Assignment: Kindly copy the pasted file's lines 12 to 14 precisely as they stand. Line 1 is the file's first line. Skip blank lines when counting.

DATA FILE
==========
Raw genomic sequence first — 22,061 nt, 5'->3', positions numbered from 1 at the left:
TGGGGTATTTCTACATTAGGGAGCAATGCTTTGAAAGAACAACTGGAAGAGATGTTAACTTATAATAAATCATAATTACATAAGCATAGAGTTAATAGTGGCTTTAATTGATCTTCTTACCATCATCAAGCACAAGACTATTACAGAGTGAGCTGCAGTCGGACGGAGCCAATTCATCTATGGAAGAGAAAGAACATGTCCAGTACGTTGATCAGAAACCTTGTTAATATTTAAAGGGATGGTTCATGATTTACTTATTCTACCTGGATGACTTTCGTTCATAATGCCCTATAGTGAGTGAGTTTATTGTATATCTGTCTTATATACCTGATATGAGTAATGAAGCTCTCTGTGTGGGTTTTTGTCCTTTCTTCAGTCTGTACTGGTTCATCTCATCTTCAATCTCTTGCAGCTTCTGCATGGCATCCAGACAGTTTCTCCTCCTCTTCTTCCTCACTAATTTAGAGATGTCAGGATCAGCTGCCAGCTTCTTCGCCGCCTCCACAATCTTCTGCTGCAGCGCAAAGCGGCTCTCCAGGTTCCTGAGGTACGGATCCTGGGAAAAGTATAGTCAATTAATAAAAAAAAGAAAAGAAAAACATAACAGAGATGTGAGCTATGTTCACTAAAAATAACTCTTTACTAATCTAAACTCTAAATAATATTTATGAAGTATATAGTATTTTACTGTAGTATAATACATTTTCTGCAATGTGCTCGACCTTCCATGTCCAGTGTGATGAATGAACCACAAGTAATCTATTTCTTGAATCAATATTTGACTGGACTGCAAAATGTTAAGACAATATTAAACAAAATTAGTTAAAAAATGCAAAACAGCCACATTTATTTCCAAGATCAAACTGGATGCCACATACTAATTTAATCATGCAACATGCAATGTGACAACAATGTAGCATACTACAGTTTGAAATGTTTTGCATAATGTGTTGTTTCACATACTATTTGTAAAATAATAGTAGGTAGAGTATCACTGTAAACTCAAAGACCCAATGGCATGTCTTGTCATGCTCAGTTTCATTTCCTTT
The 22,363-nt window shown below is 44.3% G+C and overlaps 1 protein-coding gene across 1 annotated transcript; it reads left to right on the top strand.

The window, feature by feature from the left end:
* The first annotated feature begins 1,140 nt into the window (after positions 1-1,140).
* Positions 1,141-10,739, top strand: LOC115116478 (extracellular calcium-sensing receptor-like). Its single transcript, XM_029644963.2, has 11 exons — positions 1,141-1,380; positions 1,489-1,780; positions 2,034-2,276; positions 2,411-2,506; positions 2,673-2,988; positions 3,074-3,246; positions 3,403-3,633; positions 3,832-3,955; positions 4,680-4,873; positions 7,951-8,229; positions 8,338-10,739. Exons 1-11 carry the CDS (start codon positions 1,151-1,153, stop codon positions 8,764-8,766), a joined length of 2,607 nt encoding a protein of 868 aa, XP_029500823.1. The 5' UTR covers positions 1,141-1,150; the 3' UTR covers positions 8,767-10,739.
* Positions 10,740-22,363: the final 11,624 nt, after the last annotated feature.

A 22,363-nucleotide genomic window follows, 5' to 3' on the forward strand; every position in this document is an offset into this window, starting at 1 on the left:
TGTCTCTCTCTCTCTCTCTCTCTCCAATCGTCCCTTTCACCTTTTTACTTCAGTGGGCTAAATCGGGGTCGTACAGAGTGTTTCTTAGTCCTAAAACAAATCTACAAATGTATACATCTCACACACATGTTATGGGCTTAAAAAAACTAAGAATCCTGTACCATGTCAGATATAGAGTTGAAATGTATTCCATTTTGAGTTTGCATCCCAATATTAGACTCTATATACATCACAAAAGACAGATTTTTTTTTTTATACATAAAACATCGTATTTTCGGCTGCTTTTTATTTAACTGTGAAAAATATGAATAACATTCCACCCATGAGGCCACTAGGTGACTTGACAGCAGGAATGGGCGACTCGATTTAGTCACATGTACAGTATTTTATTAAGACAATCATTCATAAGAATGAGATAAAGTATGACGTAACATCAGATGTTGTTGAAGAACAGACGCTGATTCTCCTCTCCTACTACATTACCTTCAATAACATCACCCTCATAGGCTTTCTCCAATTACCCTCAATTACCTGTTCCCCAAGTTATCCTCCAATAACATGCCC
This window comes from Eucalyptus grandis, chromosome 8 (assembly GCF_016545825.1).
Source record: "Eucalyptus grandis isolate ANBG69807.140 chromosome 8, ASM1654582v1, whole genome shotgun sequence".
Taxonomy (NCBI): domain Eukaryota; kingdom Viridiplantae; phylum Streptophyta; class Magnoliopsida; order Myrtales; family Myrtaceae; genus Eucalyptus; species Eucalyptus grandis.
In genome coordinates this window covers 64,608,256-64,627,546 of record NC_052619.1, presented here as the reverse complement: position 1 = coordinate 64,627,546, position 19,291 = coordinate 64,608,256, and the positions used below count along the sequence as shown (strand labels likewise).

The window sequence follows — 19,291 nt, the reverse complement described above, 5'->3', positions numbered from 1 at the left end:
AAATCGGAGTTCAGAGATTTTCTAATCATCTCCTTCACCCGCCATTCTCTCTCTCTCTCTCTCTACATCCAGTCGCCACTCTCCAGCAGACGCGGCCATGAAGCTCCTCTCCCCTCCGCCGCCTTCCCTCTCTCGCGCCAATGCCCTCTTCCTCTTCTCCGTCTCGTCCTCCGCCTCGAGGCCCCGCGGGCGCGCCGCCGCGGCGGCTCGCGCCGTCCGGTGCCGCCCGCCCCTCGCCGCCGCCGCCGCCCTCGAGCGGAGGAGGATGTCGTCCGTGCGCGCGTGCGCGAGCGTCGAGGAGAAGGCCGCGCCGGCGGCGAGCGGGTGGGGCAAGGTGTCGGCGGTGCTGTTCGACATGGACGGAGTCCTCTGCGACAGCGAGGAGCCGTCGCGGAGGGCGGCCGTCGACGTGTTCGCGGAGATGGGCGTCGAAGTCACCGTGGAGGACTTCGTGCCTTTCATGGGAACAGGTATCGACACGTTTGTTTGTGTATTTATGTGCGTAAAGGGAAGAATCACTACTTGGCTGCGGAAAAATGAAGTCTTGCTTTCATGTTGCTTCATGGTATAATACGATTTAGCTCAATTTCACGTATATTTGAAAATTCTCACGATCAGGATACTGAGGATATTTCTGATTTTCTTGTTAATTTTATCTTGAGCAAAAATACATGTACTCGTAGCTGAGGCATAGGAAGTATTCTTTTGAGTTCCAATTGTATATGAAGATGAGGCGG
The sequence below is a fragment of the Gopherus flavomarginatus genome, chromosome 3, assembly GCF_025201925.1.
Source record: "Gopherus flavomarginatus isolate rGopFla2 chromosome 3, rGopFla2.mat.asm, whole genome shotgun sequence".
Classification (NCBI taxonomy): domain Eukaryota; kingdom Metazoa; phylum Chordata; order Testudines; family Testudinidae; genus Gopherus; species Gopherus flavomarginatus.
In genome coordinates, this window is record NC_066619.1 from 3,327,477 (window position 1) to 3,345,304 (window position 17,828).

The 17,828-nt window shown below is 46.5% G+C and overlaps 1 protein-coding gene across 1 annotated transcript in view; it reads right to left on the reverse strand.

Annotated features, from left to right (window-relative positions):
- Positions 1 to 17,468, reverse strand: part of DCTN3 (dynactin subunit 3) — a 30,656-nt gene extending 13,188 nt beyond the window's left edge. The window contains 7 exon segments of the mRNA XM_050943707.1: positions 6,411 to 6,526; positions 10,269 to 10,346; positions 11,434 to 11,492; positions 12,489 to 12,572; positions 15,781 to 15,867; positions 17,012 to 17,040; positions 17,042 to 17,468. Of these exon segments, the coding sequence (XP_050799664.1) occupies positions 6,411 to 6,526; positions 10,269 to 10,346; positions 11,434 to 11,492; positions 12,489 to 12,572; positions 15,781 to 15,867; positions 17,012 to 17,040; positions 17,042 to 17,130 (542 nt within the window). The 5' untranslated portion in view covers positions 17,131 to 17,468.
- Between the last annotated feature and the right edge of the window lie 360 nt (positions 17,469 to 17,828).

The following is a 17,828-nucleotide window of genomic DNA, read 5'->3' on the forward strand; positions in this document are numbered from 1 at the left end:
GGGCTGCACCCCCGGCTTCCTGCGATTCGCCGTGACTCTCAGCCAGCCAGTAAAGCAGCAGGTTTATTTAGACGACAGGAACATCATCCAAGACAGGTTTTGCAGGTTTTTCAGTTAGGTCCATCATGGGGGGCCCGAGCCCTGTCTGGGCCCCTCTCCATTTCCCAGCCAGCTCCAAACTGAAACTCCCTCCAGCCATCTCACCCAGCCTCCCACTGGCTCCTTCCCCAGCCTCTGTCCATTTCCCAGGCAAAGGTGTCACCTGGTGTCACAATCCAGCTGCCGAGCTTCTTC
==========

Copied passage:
Taxonomy (NCBI): domain Eukaryota; kingdom Viridiplantae; phylum Streptophyta; class Magnoliopsida; order Myrtales; family Myrtaceae; genus Eucalyptus; species Eucalyptus grandis.
In genome coordinates this window covers 64,608,256-64,627,546 of record NC_052619.1, presented here as the reverse complement: position 1 = coordinate 64,627,546, position 19,291 = coordinate 64,608,256, and the positions used below count along the sequence as shown (strand labels likewise).

The window sequence follows — 19,291 nt, the reverse complement described above, 5'->3', positions numbered from 1 at the left end: